Openly Gay Presidential Candidate Pete Buttigieg Met Husband on a Dating App: 'I Could Just Tell He Was Somebody Special'
“Literally, there were fireworks on our first date,” Chasten Buttigieg said last year. “It was kind of ridiculous, I know, but I was hooked"
It was — a cheesier kind of person might say — love at first swipe.
Pete Buttigieg, then the first-term mayor of South Bend, Indiana, was years away from declaring himself a Democratic candidate for president when he matched on the dating app Hinge with Chasten Glezman, then a master’s student in education living in Chicago.
Three years later and they were married, an occasion marked by The New York Times.
As Buttigieg, 37, recalls on the newest episode of the podcast LGBTQ&A, available on Tuesday on Luminary, he came across his future husband (now Chasten Buttigieg, a middle-school teacher) while “laid up and recovering from an injury.”
It was the summer of 2015, and he is pretty sure he broke the ice.
Chasten, Buttigieg remembers in an interview with host Jeffrey Masters, was “pretty witty.” They talked about Game of Thrones.
“A lot of time is kind of hanging out on my phone, and I just I could just tell by the chatting that he was somebody special and that I wanted to meet him,” Buttigieg says.
Meet they did that August, and Chasten moved in by the end of the following year, according to the Times.
“Literally, there were fireworks on our first date,” Chasten told the paper last year. “It was kind of ridiculous, I know, but I was hooked.”
As Buttigieg remembers it, according to his husband, he was not shy about his political ambitions on that first date.
“He [Chasten] was a little skeptical about getting mixed up with a politician, and he asked, you know, ‘What does your future look like?’ And I told him,” Buttigieg says on LGBTQ&A.
“So he reminds me of that now, and we talk about the crazy life that we have,” he continues, “because I don’t think any of us could’ve guessed even a year and a half ago that this was where life would take us.”
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As one of the few openly gay candidates to ever seek the presidency, Buttigieg joins a crowded field of Democratic politicians hoping to challenge President Donald Trump. Among them are Sens. Cory Booker, Kamala Harris, Bernie Sanders and Elizabeth Warren.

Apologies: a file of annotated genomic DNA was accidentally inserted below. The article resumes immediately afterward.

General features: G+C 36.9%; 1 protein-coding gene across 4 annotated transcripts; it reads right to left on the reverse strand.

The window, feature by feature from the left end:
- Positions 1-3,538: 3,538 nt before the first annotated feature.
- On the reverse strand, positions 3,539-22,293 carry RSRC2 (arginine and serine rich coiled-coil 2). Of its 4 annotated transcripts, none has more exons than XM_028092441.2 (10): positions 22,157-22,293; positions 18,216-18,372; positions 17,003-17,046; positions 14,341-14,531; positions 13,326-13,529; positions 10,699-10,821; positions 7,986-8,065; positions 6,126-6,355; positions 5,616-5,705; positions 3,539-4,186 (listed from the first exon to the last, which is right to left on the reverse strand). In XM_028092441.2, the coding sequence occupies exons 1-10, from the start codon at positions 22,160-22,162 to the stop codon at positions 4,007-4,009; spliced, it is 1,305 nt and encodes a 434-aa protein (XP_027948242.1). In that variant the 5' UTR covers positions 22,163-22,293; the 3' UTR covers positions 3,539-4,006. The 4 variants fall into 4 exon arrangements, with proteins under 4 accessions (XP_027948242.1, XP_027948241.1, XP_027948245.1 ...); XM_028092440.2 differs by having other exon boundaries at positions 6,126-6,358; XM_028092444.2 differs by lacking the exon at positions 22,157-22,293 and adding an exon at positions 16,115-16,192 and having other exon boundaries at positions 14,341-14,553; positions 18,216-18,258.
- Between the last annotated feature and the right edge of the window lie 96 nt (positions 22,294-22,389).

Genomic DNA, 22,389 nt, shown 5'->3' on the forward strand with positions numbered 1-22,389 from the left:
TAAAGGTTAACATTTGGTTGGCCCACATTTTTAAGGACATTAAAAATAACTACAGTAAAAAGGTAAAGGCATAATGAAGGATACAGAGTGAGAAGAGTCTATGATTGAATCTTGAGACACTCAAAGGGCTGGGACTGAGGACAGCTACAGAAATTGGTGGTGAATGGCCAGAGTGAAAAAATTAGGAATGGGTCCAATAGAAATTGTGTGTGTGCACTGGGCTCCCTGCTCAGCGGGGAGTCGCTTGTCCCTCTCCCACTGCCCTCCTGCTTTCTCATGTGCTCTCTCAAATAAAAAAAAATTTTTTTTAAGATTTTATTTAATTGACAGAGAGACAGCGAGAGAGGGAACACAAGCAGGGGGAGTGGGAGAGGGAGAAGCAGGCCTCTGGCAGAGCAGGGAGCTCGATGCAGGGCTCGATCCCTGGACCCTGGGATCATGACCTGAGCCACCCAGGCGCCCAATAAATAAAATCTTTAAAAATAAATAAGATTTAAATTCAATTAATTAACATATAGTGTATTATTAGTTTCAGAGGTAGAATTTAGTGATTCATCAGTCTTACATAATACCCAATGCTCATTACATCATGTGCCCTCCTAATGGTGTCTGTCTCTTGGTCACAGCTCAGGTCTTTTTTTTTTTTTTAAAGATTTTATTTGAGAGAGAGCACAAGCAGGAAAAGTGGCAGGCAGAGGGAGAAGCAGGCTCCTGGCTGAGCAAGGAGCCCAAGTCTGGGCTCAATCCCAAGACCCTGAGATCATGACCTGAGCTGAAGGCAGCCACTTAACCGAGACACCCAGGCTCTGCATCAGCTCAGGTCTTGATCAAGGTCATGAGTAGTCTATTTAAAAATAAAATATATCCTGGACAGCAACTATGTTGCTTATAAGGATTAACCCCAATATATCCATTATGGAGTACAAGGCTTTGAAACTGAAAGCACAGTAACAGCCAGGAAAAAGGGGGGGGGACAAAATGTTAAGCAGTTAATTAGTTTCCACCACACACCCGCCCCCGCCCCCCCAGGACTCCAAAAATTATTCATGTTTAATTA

Buttigieg has nonetheless quickly received surprising early fundraising and polling.
“It’s important for people to know that we’re in this to win this, and that I see a path,” he tells Masters. “It’s also important for people to know that I’m not stupid. I get the audacity of this. I get where we’re coming from. So of course it’s an underdog project.”
While opinion on LGBTQ rights has undergone a seismic shift in America in the last 15 years, Buttigieg has not been immune to bigotry. (He says he didn’t come out to himself until he was in his 20s: “You’re kind of ready when you’re ready. And it took me a very long time.”)
At an Iowa rally last week, days after officially announcing his candidacy, he was met with anti-gay protestors, “Thank you,” he replied, then told the audience, “The good news is, the condition of my soul is in the hands of God, but the Iowa caucuses are up to you.”
On LGBTQ&A, Masters asks Buttigieg if he believes the country is ready to elect a gay person, especially a country that narrowly elected Trump, who campaigned on inflammatory rhetoric about gender and race.
“We’ve seen it, as you said, especially kind of brought to a head by 2016. But these things need to be tested, because the only way we make progress is to have America rise to one of these tests. And so there is a certain amount of personal risk in being part of the test.
“But the honest answer to your question is that there’s only one way to find out.”